Industry players and policymakers are thus left with limited evidence to make decisions due to lack of access to research, inadequate supply of policy-relevant research and limited capacity and time to absorb academic driven research. Just as bad, the limited effective communication and consultation between both and failure to consider the researchers as strategic partners are major reasons from the users’ side that widen the research-practice gap.
The legal and policy environment, including the legislative and regulatory aspects through which the government oversees universities, the research centres and the users play critical roles to address the disconnect. However, misalignments and passive policies with respect to incentivising research and development have widened the research-to-practice chasm. Furthermore, the government’s failure to keep its promise of allocating one percent of gross domestic product (GDP) to fund research is a serious implementation gap.
To address such challenges and to benefit from research activities, establishing a national research council as suggested by the Ethiopian Academy of Sciences, will be critical. The council will be a national research body to set a systems approach to coordinate, monitor and evaluate the country’s research priorities and strategies. It will also facilitate collaboration and linkages between different research organisations or disciplines.
The council, being a nucleus and interactive system of existing universities and all the sectors, will also be responsible for setting funding and research policy. It will also create opportunities for researchers to access state-of-the-art facilities across the country.
Its value will come in its ability to create a favourable environment for joint agenda setting, communication and translating research outputs into changes in the social, economic and environmental spheres. It will also help to support institutions to develop capacity, mobilise resources for research, and monitor adherence to ethical principles.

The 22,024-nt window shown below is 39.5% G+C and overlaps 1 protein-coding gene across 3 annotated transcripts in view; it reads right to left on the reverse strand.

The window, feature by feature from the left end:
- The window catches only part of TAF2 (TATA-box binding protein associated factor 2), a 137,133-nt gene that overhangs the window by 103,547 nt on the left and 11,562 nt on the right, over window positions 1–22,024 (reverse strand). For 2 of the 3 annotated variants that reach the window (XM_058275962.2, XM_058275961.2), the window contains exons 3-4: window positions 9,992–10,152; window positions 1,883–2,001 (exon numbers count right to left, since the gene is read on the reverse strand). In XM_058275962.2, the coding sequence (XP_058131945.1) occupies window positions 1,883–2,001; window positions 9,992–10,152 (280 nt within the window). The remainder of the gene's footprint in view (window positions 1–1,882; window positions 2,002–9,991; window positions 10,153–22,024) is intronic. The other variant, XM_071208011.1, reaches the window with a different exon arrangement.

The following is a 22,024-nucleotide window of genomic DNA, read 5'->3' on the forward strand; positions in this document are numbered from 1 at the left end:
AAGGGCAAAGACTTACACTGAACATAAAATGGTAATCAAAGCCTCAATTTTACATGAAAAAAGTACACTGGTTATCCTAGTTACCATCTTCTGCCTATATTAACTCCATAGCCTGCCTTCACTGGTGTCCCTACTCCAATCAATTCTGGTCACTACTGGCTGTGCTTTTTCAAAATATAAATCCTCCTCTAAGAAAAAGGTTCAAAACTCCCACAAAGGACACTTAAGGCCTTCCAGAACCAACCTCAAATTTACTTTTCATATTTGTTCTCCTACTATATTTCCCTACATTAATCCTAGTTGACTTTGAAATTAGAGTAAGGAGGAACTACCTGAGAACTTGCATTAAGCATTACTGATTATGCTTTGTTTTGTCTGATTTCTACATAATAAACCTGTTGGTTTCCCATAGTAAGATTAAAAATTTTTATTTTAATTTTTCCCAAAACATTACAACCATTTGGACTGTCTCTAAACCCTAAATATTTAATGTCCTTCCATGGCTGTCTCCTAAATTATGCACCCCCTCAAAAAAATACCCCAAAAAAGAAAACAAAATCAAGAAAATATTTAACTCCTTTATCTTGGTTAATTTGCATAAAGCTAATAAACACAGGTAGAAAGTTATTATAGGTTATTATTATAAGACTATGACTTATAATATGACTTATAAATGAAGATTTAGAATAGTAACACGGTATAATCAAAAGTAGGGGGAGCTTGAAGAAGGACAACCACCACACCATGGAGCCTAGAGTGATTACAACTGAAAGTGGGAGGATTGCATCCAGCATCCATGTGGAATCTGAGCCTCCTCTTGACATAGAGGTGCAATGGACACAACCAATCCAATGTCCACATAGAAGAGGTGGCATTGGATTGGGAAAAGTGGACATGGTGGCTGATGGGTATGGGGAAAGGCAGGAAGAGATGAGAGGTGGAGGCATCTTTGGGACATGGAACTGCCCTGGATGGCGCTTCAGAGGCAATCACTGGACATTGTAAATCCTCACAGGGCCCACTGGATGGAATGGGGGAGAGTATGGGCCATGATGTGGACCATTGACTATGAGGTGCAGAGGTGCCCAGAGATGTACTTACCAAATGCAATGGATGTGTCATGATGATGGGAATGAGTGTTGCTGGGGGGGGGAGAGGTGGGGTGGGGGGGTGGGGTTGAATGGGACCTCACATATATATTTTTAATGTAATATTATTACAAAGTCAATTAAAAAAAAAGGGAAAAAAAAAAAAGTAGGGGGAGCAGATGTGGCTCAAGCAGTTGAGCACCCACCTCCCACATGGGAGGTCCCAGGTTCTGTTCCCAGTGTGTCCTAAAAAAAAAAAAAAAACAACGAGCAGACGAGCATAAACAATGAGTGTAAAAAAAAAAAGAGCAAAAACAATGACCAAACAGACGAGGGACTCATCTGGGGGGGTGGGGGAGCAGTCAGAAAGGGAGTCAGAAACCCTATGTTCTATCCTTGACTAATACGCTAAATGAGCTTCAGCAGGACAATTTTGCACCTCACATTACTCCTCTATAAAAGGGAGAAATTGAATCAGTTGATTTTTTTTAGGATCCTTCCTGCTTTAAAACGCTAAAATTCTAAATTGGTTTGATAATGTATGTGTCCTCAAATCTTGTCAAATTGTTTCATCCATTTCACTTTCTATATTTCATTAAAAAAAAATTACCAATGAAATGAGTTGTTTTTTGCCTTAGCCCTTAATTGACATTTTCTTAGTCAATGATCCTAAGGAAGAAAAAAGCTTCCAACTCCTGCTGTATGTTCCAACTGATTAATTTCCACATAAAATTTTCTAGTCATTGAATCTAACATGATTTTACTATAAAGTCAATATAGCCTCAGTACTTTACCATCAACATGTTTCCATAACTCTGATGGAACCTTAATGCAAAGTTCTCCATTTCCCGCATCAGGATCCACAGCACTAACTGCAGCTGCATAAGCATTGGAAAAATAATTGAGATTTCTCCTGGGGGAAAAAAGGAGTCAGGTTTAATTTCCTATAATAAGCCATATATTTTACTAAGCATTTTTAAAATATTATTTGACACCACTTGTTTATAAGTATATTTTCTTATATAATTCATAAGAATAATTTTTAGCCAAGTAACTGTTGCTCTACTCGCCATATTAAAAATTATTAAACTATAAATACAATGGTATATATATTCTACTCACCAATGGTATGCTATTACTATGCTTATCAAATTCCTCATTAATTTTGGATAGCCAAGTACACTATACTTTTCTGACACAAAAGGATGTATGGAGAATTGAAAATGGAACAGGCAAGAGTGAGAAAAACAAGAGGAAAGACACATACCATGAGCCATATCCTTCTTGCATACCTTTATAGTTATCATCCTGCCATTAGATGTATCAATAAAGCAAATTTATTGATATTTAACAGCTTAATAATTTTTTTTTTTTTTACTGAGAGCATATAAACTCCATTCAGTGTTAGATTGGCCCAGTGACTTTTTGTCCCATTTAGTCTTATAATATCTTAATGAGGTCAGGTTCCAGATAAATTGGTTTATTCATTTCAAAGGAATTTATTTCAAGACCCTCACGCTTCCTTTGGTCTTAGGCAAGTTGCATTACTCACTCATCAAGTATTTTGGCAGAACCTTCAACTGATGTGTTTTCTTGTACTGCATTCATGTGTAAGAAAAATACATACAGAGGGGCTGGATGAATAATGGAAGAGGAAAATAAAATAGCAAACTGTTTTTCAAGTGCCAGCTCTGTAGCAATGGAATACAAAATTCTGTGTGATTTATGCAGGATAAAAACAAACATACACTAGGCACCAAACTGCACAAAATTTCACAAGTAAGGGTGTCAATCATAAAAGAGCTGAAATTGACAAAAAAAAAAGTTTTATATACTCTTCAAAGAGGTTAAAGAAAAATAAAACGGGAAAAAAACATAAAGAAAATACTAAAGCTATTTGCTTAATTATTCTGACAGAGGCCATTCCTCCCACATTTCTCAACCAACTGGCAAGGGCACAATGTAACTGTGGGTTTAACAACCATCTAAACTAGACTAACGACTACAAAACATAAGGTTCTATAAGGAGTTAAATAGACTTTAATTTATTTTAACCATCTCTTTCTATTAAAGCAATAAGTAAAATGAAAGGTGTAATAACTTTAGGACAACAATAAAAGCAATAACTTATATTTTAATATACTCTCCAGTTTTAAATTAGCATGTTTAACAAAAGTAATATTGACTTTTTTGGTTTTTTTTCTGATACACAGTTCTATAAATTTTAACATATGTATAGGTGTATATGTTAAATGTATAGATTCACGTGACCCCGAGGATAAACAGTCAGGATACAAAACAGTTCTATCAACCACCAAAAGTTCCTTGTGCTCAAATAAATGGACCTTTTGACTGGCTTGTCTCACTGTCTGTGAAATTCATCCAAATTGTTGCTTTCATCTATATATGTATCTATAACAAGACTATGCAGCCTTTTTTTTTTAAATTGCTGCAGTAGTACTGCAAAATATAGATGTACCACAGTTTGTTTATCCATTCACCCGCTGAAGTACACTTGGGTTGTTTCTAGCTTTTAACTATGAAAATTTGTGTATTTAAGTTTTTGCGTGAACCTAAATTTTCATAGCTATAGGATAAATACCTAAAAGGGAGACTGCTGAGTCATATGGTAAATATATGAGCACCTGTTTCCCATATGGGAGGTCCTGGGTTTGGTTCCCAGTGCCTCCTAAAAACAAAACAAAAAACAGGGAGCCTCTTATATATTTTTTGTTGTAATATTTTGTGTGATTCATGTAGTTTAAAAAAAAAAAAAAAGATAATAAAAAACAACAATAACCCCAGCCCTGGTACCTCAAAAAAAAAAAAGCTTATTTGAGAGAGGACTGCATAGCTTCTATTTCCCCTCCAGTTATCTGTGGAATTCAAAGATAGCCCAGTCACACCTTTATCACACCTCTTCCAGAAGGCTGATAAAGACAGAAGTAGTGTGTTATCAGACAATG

One of the most difficult challenges is the lack of funding for a range of research activities in Ethiopia. Central funding is required to procure research supplies to build laboratories, carry out experiments, attend conferences and create linkages with international researchers. The council can address the shortfall through a research fund overseen by its members. This would be critical to playing a central role in establishing centres of excellence and research groups dedicated to a certain problem or issue.
In addition to the government, the council would need to look for contributors - industries, philanthropies and NGOs - for its funding. Reforming research funding toward "strategic" purchasing of research through performance-based activities will also help motivate researchers to produce context-specific output. Building on this would require stimulating a culture of competition among researchers and universities by establishing national rankings to compare performance and drive improvement over time.
PUBLISHED ON Oct 24,2020 [ VOL 21 , NO 1069]